The nickname coined by Scottish rider David Millar for the Team Sky bus, with its dark and brooding demeanour, is one that has stuck.
Along the High Street a legion of big name cycling teams are parking up: Omega Pharma-Quick-Step, Movistar, Garmin-Sharp and Cannondale Pro Cycling. Fans swarm around, necks craned and camera phones held aloft, desperately trying to catch a glimpse of their heroes behind the tinted glass.
In a quieter corner another team is setting up. Madison-Genesis is about to make their Tour of Britain debut, but this is a more low-key affair. Rather than a sprawling team coach that wouldn't look out of place on a Lady Gaga world tour, they have a souped up camper van painted in their distinctive turquoise, orange and black.
Mechanics bustle around making last minute adjustments to bikes, soigneurs distribute freshly filled water bottles and riders waddle across a puddle-soaked car park like penguins, toes splayed outwards in their clip-clopping cleated cycling shoes.
At the team car, sports director Roger Hammond, a legend among British cycling circles, gives a cheery grin as torrential rain pours down. "It's on days like this I'm glad I'm no longer a cyclist," he says, as we prepare to begin the 130-mile stage from Peebles to Drumlanrig Castle.
Before setting off Hammond gives me a quick tour of the camper van, where a heady smell of Deep Heat lingers in the air as the riders sit, stretched out on the benches, counting down the minutes until the race begins. "This is our little sanctuary," he says.
One of six British UCI Continental squads for 2013, Madison Genesis has already been in action in Mallorca and Taiwan this season. The six-strong squad for the Tour of Britain comprises team leader Ian Bibby alongside Andrew Tennant, Dominic Jelfs, Liam Holohan, Alex Peters and veteran sprinter Dean Downing. At the helm for the eight-day stage race is Hammond, a two-time British national road race champion. He's good crack is Rog, as everyone seems to call him, with a raft of witty one-liners but a determined set to his jaw which conveys he's not one to suffer fools gladly.
Everyone in cycling knows Hammond and there is a steady stream of riders from other teams at the car window. His arm gets steadily wetter. "I need a lady's evening glove right up to the elbow," he jokes.
Sky's Ian Stannard pulls up alongside for a quick bit of banter. "Bet it's lovely and warm in there," he grins before riding off. Dan Martin of Garmin-Sharp mutters a passing string of expletives about a rival rider ahead who appears to be blatantly getting a tow from a team car.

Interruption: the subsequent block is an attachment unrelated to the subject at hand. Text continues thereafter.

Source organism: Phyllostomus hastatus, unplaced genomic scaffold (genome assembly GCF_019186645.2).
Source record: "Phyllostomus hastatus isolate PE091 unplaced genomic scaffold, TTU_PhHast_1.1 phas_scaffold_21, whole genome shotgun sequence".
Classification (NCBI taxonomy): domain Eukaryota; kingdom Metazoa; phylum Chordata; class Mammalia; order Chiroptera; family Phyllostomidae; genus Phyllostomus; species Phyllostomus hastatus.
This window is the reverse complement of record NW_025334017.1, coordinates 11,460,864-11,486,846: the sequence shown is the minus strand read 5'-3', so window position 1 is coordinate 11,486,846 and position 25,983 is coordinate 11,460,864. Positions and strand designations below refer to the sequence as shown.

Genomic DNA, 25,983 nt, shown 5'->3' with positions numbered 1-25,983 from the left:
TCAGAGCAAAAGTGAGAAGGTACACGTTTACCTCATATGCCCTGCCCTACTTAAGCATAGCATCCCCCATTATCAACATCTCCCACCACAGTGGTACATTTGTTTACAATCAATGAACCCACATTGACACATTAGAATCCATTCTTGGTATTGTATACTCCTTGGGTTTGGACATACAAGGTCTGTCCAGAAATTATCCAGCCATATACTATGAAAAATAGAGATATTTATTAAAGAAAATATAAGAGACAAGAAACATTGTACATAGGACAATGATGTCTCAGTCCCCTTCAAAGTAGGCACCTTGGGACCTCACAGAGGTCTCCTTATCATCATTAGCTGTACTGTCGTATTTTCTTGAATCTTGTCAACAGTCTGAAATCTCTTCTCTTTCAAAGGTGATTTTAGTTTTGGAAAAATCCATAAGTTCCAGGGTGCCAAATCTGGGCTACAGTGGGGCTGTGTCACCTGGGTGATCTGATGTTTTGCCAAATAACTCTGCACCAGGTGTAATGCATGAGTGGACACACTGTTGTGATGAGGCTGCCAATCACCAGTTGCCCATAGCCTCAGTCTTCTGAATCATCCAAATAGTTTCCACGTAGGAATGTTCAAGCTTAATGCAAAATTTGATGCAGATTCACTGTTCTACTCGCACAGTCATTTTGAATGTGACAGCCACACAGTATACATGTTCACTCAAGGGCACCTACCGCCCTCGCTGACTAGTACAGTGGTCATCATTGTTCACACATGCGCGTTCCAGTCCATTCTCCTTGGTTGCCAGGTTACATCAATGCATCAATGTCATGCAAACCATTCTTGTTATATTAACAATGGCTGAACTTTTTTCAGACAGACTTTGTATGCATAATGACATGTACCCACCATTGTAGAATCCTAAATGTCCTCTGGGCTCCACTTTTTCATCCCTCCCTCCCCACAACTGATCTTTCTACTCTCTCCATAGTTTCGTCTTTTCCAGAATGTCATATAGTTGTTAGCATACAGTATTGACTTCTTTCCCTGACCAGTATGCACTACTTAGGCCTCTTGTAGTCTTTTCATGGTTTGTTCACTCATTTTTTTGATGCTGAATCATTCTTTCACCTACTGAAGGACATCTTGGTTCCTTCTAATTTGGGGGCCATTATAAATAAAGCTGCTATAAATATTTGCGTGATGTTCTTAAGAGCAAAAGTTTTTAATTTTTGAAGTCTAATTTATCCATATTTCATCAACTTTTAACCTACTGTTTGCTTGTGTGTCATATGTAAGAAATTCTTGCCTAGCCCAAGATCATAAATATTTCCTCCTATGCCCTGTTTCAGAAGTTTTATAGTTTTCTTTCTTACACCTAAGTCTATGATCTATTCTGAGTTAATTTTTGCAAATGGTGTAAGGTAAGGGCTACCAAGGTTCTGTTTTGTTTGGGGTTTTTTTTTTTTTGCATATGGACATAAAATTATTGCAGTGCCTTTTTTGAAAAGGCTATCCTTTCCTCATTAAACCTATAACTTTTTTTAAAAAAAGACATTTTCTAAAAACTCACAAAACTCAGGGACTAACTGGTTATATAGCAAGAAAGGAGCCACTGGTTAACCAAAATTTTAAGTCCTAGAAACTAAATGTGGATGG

Every so often there comes a call over race radio: "Madison-Genesis to the peloton" and Hammond takes us haring along the narrow country roads, horn blaring, through the tightly packed convoy of cars to dispatch bottles and gels, collect rain capes and change a wheel after Peters gets a rear flat.
The weather seems to be getting progressively worse, trees along the roadside bent almost double in the gales. "Is there much wind?" Hammond asks Bibby, who grunts, but manages a half smile.
Around midway through the stage comes word - via Twitter - that the camper van has been involved in a bit of an incident. It later transpires that, in a bid to avoid another driver on a tight bend, it veered into a ditch and made light work of the paintwork on a barbed wire fence. We later find it waiting at Drumlanrig Castle for the most part intact, but not without a few bumps and bruises to show for its ordeal.
Hammond winds down the window as Bradley Wiggins, 2012 Tour de France and Olympic champion, appears. "Awright, Brad?" he asks. "Yeah, not too bad now the rain is off," comes the reply. His team-mate Bernhard Eisel appears in less good shape as we pass him squatting gingerly behind a hedge. "Just getting to my race weight," he later joshes with Hammond as he passes.
Race radio flickers into life. "Madison-Genesis to the peloton". Up ahead Peters is trying to wrestle himself out of his rain cape, doing a passable Houdini impression as he twists this way and that. Finally the jacket is off and back in through the car window.
Next, team leader Bibby needs a new bike after a mechanical issue. A dearth of team-mates sees him have to make his own way slowly back to the peloton. Hammond's jaw clenches. A few minutes later, as we near the rear of the bunch, he puts his head out the window and roars at Jelfs: "Dom!" The rider's head whips round. "How is Ian doing?" asks Hammond, handing over fresh bottles. "His knee hurts a bit," says Jelfs before cycling off again.
As the final miles count down, Hammond keeps an ear glued to the radio. There's a crash in the final lap into Drumlanrig Castle. A beat, then he finally breathes a sigh of relief when it transpires no Madison-Genesis riders have come down.
Hammond counts heads as they return. His goal for stage one wasn't to win the race but rather not to lose it. Six started, six finished. On that count, mission accomplished.